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- Testosterone (T) is a critical anabolic hormone involved in various key metabolic pathways.
- It is the principle circulating androgen in males.
- Critical in bodily processes of the cardiovascular, reproductive, and central nervous systems
- Testosterone deficiency (TD), or hypogonadism, is characterized by low levels of T, often in addition with signs and symptoms attributed to low T levels.
- No universally accepted threshold of T concentration to distinguish eugonadal from hypogonadal men, but the FDA definition is T <300 ng/dL
- T levels can be affected by disruptions to the hypothalamic–pituitary–testis axis, age, and medical comorbidities.
- T levels correlate with overall health and may be associated with sexual dysfunction.
- T levels decline by 1% per year after age 40 years.
- Special consideration is needed for men with low T who desires future fertility.
- Synonym(s): hypogonadism, hypoandrogenism, androgen deficiency, and low T
- Overall incidence increases with age.
- Symptomatic TD in United States ages 30 to 79 years is 5.6%.
- 481,000 new cases in United States in men 40 to 69 years
- Estimates of TD vary widely, but typically 20% of men >60 years, 30% >70 years, and 50% >80 years of age.
- 2 to 4 million men in United States
Etiology and Pathophysiology
- Normal hypothalamic–pituitary–testis axis:
- Hypothalamus produces GnRH, which stimulates pituitary to produce follicle-stimulating hormone (FSH) and luteinizing hormone (LH).
- LH stimulates Leydig cells to produce T; responsible for 90% of the body’s T
- T inhibits LH and GnRH through negative feedback at level of hypothalamus and pituitary.
- Primary hypogonadism: Testes produces insufficient amount of T; FSH/LH levels are elevated.
- Secondary hypogonadism: low T from inadequate production of LH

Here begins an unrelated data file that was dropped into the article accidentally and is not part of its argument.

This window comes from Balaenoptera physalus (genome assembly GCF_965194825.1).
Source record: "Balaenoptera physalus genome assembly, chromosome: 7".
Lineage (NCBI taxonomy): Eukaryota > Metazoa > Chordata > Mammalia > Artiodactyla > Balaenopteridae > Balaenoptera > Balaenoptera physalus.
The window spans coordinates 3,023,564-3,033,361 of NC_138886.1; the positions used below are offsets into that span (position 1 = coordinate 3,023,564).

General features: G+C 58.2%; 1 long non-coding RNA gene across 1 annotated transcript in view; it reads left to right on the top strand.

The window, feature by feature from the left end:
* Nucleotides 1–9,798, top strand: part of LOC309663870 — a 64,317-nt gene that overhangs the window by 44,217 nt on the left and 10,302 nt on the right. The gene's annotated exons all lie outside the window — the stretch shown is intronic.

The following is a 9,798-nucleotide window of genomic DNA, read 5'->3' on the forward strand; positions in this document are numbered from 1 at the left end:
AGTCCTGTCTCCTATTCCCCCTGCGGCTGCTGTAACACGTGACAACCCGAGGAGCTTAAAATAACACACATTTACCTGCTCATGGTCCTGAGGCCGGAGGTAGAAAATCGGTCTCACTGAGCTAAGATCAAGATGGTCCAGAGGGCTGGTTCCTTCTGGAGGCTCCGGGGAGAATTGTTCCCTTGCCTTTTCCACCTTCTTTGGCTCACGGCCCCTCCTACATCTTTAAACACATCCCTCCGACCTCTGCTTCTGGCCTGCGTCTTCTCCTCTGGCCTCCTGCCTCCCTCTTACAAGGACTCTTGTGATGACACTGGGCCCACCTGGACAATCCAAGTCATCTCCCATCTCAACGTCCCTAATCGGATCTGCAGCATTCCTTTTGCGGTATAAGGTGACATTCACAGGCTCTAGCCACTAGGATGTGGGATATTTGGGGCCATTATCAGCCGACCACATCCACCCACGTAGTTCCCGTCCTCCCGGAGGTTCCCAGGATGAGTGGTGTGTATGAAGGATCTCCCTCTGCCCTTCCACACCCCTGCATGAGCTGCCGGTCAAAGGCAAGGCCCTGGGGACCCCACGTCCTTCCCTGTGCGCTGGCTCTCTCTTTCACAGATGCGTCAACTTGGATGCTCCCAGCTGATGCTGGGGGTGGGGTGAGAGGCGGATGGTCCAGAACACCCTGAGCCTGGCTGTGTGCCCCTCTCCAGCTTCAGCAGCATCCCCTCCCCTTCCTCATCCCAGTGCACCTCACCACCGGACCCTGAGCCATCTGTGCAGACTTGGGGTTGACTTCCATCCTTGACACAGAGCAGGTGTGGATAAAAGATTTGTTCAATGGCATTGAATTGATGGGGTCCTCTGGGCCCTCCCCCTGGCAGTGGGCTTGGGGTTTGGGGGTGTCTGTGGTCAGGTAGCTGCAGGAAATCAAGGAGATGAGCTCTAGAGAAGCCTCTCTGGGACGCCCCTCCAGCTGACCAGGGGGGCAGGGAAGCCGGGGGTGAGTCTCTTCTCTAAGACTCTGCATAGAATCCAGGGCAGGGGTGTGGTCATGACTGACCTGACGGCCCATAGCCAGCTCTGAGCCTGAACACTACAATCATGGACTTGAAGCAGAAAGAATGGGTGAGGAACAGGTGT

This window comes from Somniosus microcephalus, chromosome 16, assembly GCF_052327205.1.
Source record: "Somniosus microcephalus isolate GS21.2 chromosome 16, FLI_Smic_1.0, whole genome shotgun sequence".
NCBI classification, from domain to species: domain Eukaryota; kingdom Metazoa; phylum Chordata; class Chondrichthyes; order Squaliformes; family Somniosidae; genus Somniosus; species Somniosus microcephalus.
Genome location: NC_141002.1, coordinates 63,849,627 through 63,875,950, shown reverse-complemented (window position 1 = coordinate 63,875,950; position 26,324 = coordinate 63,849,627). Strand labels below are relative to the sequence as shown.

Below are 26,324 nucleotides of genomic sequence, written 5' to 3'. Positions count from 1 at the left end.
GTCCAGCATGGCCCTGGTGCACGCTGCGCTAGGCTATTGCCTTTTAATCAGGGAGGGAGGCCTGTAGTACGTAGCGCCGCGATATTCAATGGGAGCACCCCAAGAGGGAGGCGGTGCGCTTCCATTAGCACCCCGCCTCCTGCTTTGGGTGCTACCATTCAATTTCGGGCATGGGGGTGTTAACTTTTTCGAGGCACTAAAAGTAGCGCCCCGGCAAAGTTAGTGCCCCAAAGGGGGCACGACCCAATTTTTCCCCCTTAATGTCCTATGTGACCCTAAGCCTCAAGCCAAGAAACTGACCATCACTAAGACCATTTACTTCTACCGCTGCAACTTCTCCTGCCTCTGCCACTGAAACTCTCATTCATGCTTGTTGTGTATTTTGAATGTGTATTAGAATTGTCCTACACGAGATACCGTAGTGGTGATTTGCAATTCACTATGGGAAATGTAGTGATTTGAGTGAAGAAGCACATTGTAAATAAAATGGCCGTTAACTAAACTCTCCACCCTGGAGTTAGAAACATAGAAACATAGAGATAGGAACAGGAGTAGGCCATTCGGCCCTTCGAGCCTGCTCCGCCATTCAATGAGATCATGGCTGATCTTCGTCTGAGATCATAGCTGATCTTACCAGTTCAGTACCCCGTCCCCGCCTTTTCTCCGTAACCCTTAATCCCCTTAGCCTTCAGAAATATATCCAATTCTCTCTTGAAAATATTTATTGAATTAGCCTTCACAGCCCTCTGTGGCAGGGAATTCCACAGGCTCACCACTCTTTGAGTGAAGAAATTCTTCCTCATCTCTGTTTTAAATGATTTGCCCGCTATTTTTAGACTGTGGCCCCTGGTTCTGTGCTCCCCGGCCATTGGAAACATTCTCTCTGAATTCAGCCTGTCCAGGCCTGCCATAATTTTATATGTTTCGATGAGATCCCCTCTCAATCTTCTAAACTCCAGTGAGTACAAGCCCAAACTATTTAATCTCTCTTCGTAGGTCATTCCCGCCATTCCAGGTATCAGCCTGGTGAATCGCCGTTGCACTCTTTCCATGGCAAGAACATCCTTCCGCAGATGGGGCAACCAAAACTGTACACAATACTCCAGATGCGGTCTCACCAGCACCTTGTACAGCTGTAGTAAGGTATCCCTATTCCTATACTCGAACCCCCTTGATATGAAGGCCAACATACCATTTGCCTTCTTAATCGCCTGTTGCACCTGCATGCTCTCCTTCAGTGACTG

- Congenital syndromes: cryptorchidism, Klinefelter, hypogonadotropic hypogonadism
- Acquired: cancer, trauma, orchiectomy, steroid use
- Infectious: mumps orchitis, HIV, tuberculosis
- Systemic: Cushing, hemochromatosis, autoimmune, severe illness (e.g., renal and liver disease), metabolic syndrome, obesity, obstructive sleep apnea
- Drugs and medications: LHRH agonists (leuprolide), corticosteroids, ethanol, ketoconazole, spironolactone, marijuana, opioids, cimetidine, SSRIs
- Elevated prolactin: prolactinoma, dopamine antagonists (neuroleptics and metoclopramide)
- Usually normal
- Klinefelter: XXY karyotype
- Kallmann syndrome: abnormal GnRH secretion due to abnormal hypothalamus development
- Obesity, diabetes, COPD, depression, thyroid disorders, malnutrition, alcohol, stress
- Chronic infections or inflammatory diseases
- Medications that affect T production or metabolism
- Undescended testicles
- Trauma, cancer, testicular radiation, chemotherapy, disorders of the pituitary and/or hypothalamus
- General health maintenance and treatment of obesity
- Recent data suggests in men with low T and unexplained anemia; T replacement can significantly increase hemoglobin levels (1).
- Recent data suggests men with low bone mineral density and low T can increase bone density and bone strength with T replacement.
- Older men with low T and age-associated memory impairment; T replacement was not seen as beneficial.
Commonly Associated Conditions
- Infertility, erectile dysfunction, low libido
- Poorer health outcomes
- Osteopenia/osteoporosis and fractures
- Diabetes and insulin resistance, metabolic syndrome
- Increased body weight, adiposity
- Depressed mood, poor concentration, irritability